OPTIMISM over quality of life and the economy’s prospects in the next 12 months remain “excellent” despite a decline in some categories from the previous survey, Social Weather Stations said Thursday.
Conducted among 1,200 respondents in late June, the SWS survey found that those who believe their personal quality of life will improve in the next 12 months were at +44 on a net basis, up from +40 in the previous quarter. Meanwhile, net economic optimism was at +30, lower than the +31 last March.
The net score is the difference between percentage of respondents expecting an improvement, classified by SWS as “optimists,” and those expecting conditions to deteriorate, or “pessimists.”
SWS said it considers both net scores to be “excellent.”
The survey also found that 32% of Filipinos said their lives improved while 27% said their lives worsened, for a net score of +5, which SWS classified as high. But this result was 15 points below the +20 score reported in March and the lowest since the +3 in April 2016.
Balance Luzon, which excludes Metro Manila, yielded the highest net personal optimism among other areas of +49, against +40 in the preceding quarter. In Metro Manila, the net score rose to excellent with +41 in the June survey.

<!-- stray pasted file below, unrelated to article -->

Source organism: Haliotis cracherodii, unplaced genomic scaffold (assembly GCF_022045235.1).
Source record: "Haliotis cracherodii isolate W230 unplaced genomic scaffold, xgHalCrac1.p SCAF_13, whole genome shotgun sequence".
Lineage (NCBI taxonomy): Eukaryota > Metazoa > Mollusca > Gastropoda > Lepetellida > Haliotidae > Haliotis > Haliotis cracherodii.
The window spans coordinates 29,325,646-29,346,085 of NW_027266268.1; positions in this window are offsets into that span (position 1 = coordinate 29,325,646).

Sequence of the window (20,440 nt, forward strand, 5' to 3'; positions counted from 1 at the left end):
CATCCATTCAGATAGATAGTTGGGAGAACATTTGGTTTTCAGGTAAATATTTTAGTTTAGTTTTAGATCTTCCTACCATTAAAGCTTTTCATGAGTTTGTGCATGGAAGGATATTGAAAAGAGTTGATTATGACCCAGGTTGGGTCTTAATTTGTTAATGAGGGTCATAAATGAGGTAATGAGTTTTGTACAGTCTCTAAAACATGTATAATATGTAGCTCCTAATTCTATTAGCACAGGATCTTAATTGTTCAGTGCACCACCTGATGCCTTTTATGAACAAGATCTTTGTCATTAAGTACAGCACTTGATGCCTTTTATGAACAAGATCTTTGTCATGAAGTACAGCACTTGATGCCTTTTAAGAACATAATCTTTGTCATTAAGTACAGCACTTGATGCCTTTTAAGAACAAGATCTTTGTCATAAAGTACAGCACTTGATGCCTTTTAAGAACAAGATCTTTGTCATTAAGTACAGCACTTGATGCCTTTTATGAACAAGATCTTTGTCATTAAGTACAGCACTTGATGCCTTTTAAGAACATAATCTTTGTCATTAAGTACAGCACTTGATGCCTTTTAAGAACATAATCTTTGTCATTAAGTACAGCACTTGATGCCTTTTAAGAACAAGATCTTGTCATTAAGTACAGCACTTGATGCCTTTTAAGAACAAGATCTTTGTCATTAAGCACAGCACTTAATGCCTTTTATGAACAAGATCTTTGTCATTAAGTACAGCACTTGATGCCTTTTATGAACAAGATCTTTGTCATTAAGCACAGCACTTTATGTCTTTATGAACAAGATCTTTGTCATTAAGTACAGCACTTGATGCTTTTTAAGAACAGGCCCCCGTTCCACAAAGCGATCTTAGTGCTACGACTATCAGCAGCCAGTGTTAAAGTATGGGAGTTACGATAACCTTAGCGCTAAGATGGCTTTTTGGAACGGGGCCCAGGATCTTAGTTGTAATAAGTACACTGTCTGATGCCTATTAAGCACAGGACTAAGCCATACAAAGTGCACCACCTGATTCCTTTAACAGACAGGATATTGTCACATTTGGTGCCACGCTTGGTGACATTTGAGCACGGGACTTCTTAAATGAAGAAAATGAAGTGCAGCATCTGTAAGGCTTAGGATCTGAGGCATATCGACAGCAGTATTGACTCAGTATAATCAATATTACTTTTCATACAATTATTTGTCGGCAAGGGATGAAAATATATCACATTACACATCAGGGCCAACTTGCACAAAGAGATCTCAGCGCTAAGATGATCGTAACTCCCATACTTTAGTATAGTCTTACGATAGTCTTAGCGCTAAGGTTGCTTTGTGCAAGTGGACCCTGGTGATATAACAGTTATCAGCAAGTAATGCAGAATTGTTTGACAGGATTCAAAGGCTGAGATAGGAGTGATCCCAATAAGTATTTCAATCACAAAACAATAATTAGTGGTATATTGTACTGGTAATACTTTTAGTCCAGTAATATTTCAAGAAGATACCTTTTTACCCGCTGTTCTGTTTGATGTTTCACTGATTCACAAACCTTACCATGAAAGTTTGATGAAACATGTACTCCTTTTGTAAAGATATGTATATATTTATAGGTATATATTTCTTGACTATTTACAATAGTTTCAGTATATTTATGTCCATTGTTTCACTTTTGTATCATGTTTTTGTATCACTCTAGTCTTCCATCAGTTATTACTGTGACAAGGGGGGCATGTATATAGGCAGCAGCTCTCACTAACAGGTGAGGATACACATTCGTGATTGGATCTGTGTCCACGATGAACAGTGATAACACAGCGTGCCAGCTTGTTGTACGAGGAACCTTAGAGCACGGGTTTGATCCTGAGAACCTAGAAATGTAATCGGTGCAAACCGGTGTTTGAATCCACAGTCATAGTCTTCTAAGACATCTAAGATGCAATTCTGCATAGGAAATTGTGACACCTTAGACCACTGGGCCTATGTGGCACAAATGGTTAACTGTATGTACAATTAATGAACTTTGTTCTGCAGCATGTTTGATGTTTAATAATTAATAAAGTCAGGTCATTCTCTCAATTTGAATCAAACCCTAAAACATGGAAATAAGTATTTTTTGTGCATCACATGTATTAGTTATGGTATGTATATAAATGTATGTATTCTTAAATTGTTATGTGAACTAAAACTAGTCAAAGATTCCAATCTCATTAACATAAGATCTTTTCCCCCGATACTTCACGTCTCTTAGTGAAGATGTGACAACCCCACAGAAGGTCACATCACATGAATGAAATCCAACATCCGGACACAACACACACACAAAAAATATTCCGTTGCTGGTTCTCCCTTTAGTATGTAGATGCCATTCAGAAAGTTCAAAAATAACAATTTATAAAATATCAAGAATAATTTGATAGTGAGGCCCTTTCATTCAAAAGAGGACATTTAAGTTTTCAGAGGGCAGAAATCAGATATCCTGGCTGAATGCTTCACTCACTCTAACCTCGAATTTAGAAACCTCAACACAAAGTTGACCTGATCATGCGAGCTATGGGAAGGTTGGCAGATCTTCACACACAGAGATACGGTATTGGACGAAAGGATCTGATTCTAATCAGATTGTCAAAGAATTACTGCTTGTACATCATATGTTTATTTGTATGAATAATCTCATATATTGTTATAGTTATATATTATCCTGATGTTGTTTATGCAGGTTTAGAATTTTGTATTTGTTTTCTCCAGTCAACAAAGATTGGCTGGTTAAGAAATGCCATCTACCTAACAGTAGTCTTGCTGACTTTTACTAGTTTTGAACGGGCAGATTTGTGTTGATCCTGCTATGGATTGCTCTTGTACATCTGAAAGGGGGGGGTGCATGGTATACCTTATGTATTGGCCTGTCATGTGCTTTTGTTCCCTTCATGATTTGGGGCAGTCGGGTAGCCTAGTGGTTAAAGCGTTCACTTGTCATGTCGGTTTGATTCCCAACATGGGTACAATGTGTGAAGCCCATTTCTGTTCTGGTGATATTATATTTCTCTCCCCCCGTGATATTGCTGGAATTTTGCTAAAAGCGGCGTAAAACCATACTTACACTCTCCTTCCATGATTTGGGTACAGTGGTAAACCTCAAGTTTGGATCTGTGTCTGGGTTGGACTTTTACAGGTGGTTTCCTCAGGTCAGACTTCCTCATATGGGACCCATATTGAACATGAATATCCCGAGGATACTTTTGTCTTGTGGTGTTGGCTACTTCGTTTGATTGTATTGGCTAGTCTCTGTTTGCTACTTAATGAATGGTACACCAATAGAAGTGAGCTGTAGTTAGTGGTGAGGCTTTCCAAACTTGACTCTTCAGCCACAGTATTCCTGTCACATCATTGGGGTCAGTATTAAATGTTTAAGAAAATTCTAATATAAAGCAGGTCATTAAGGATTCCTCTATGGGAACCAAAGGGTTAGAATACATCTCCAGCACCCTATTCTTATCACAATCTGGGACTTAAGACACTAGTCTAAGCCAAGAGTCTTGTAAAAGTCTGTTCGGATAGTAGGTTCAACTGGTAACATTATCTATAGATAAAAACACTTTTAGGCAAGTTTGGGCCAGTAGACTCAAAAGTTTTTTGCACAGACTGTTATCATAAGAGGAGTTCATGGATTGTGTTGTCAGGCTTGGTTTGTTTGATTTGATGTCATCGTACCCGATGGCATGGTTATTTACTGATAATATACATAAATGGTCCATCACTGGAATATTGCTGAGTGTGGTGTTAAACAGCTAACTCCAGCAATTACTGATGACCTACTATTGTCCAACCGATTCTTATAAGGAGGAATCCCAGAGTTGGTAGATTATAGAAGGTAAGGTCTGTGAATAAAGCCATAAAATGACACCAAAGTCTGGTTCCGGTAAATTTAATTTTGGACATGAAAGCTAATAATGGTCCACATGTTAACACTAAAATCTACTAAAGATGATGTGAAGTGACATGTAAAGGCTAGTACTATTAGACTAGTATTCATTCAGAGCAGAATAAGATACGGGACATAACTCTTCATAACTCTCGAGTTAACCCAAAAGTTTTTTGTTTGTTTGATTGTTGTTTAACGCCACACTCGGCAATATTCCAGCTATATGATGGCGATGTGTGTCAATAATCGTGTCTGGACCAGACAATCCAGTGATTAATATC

Visayas was unchanged at +31 in June. In Mindanao, the net score fell two points to +48 in the June survey.
Net personal optimism rose across all classes from the previous quarter, from +42 in March to +44 in June for class ABC, from +42 to +45 for class D, and from +31 to +41 for class E.
Meanwhile, net optimism in the economy remained “excellent” in all areas except for Metro Manila where it fell 15 points to +13 in the June survey. It fell in Visayas to +20 from +32 but remained “excellent.”
Net optimism in the economy also rose in class ABC from +35 in March to +42 in June and class E from +24 in March to +38 in June. The net total fell in class D from +32 in March to +27 in June.
The survey was conducted on 300 adults each in Metro Manila, Balance Luzon, Visayas, and Mindanao, with sampling error margins of plus or minus ±3% for national percentages, and ±6% for the regions. — Camille A. Aguinaldo